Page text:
Tom Sutcliffe: Enjoy music? Then stay away from festivals

Related Topics

I wasn't in the least surprised to read yesterday that there's been something of a slump in the pop festival market this year – with tickets for big events like Leeds and Reading trading at below their face value. In fact it still slightly astonishes me that people will go to them without being paid.

This isn't a prejudice, I should confess, that is based on extensive experience of the festival circuit. I visited Glastonbury once, many years ago now, and left utterly mystified. Why, I wondered at the time, did so many people feel, and with such obvious sincerity, that the music they loved would be enhanced by a pervasive smell of excrement and kebabs? Why was it thought to be an advantage to sit on a carpet of compressed garbage and observe one's heroes from a distance at which they were virtually invisible?

Since then I've enjoyed it on television and every time felt the warm inner glow of someone who gets a free upgrade to first class without even asking. And then, the other night, I went to the Feis in Finsbury Park to hear Bob Dylan play and the bemusement returned redoubled.

The insider's theory for this year's bad harvest was a glut of festivals and a dearth of new acts. The same old headliners were turning up for the second or third year running and – with money tight anyway – more music-lovers were deciding to stay at home. But I wonder if I could offer an alternative outsider's theory. It's simply beginning to dawn on people that if you set out to make listening to music as unpleasant as possible, the end result would look a lot like an open-air gig.

Take Bob Dylan's appearance as a case in point. Musically – and I'm not an expert – I thought it was almost startlingly good. You don't really go to a Dylan concert expecting to hear songs you know well, but this time he offered something close to a greatest hits' compilation. True, he seemed to have designed his arrangements to disguise that fact for as long as possible – but even so it was thrilling, intriguing and, occasionally, moving.

Unfortunately Finsbury Park appeared to have been double-booked with the North London Boorish Tossers' Annual Convention – a gathering of the surly, the incontinent and the downright aggressive. Just as you'd managed to frame Bob's tiny distant head between a shouldered girlfriend and someone's novelty hat, one of the association's members would lurch into you – overpriced beer slopping everywhere – as he attempted to wedge himself into a space that didn't exist.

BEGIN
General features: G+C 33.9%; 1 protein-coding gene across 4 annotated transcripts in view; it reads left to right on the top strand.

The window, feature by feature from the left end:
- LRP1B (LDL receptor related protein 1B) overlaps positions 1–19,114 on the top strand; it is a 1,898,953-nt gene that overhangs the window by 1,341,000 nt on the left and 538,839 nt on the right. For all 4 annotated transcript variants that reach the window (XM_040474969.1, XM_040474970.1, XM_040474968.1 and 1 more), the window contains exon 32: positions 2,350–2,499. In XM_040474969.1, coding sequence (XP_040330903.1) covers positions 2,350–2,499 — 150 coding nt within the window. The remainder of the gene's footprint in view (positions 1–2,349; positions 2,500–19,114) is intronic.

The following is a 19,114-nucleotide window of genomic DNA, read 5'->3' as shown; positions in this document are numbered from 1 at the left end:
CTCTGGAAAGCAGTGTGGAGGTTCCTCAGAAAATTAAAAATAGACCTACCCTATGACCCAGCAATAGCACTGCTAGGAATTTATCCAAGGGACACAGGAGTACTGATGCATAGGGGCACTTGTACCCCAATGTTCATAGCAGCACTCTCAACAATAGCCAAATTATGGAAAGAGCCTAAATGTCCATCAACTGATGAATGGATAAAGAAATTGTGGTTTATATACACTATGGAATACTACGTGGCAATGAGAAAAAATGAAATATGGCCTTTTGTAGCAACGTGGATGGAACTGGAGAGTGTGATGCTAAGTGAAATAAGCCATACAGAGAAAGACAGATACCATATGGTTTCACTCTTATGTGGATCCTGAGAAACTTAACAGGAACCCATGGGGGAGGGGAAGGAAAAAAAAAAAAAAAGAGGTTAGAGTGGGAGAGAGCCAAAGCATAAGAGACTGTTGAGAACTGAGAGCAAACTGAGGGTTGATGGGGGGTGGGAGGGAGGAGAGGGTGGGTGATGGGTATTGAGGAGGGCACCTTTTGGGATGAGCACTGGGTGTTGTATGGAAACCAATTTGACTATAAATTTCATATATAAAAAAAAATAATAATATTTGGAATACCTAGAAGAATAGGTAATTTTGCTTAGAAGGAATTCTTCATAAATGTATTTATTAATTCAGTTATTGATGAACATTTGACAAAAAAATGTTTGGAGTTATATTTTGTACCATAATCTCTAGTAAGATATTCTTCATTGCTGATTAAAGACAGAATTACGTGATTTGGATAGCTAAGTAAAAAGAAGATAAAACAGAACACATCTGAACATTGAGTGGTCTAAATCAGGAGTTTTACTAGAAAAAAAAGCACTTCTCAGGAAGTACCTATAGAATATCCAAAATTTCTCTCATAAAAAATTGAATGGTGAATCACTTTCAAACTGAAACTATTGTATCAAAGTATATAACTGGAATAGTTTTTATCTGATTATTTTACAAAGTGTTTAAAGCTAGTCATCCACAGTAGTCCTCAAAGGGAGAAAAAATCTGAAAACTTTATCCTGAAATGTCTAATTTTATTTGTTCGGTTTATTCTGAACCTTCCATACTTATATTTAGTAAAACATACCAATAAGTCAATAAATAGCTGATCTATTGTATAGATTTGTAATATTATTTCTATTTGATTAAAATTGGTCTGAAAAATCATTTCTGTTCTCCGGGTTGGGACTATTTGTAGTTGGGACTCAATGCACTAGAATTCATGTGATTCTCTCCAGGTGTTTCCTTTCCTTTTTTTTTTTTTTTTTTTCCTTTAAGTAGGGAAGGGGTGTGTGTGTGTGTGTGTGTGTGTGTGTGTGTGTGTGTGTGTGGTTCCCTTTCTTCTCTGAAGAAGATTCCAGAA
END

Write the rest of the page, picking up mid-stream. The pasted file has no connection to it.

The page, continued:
Underfoot, a slimy paste of mud, discarded rain capes and plastic bottles added to the challenge of remaining upright. And though this generated the odd moment of solidarity – not everyone was a signed-up Tosser – the neighbourly attempts to create a cordon against people who appeared to believe they were entitled to shove to the front (and who got distinctly shirty when that entitlement was questioned) inevitably distracted from the music. As did the sight of people hurling half-empty beer cups and bottles randomly into the crowd – this apparently being the accepted festival way of disposing of one's rubbish. When it rained, umbrellas went up, obscuring the stage entirely and redirecting the water straight down the necks of the people who were now reliant on sound alone for their enjoyment.

This is an old fart's objection I know. It doesn't take account of Dionysiac togetherness or the collective karaoke that started up on "Like a Rolling Stone" (though I can't see why either of those couldn't be available along with a bit of comfort). But isn't it possible that it's beginning to dawn on younger music-lovers too that endless queues for terrible food and overpriced beer, surroundings like a Chicago stockyard and a performance schedule that treats the audience as the least important component in the whole affair, aren't all that good a deal – whoever's on stage?

The puzzle that is gay clergy and the CofE

The Church of England's new position on gay bishops (It's fine as long as you don't do anything but think about it) is a rather puzzling one. The prohibition on action makes it clear that the church still thinks of an expression of gay sexuality as sinful and counter to its teachings. But identifying yourself as gay is not.

This combination of permissible avowal and forced denial strikes me as a bit odd, though. Is it like someone saying, "Well, yes, I am a murderer if I'm honest – but I strive against my impulses and I won't murder anyone if appointed to a bishopric"? Perhaps so, theologically – on the principle that we're all sinners at heart.

But it would still be odd, wouldn't it, to elevate a bishop who effectively said, "Well, all things being equal I'd like to go out murdering from time to time, but I understand that's not possible under the current dispensation"? And the "openly homicidal" or those who were "homicidal by orientation" surely wouldn't be felt to be eligible for this high office, even if they promised not to act on their impulses.